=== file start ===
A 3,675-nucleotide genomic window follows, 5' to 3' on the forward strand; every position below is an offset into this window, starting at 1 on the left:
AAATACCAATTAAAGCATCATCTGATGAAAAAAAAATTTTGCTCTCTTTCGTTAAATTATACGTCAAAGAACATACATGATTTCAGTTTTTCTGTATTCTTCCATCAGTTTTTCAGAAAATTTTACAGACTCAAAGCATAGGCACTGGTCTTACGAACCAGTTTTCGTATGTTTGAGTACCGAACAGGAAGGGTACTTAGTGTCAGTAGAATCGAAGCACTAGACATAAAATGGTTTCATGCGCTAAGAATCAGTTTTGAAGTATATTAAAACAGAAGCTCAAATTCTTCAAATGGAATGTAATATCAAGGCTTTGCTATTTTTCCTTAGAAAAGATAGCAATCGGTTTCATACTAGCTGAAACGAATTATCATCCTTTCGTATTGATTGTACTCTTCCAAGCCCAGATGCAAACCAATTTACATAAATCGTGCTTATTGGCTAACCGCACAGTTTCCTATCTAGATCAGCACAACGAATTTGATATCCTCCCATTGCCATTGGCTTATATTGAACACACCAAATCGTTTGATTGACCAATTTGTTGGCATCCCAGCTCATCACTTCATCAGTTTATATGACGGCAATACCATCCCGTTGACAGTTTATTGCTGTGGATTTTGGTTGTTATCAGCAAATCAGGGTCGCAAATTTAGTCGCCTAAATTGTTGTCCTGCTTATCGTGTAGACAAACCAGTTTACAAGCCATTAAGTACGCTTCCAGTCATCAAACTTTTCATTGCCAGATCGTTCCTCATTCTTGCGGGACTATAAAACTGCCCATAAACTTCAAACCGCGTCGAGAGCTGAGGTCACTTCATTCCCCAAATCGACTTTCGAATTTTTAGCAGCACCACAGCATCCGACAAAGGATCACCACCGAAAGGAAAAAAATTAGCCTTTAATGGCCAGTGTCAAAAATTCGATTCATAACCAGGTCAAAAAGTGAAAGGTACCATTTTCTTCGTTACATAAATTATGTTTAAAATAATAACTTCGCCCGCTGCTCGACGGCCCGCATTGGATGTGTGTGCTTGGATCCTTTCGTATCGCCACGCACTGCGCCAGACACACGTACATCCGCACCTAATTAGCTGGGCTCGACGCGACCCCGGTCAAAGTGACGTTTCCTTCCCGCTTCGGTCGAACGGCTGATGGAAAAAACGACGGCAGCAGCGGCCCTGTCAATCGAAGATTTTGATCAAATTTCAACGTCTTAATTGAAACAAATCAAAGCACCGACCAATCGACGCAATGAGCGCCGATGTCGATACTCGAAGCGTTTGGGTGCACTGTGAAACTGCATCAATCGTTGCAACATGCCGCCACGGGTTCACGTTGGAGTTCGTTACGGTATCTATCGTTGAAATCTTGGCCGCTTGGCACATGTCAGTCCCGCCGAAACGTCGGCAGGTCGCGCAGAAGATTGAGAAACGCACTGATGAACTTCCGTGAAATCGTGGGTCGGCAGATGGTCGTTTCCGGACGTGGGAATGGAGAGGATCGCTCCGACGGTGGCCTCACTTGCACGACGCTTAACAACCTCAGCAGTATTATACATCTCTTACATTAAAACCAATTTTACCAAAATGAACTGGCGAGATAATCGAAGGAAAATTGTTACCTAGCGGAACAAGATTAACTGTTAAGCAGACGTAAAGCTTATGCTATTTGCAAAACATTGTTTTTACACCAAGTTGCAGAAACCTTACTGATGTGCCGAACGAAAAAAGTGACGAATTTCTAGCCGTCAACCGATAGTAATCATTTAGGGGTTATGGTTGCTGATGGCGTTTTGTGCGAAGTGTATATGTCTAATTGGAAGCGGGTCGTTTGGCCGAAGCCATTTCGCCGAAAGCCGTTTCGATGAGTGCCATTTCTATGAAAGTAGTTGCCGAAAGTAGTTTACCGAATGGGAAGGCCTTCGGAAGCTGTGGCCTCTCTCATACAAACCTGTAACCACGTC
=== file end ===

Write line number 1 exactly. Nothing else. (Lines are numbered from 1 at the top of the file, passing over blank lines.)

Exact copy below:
A 3,675-nucleotide genomic window follows, 5' to 3' on the forward strand; every position below is an offset into this window, starting at 1 on the left: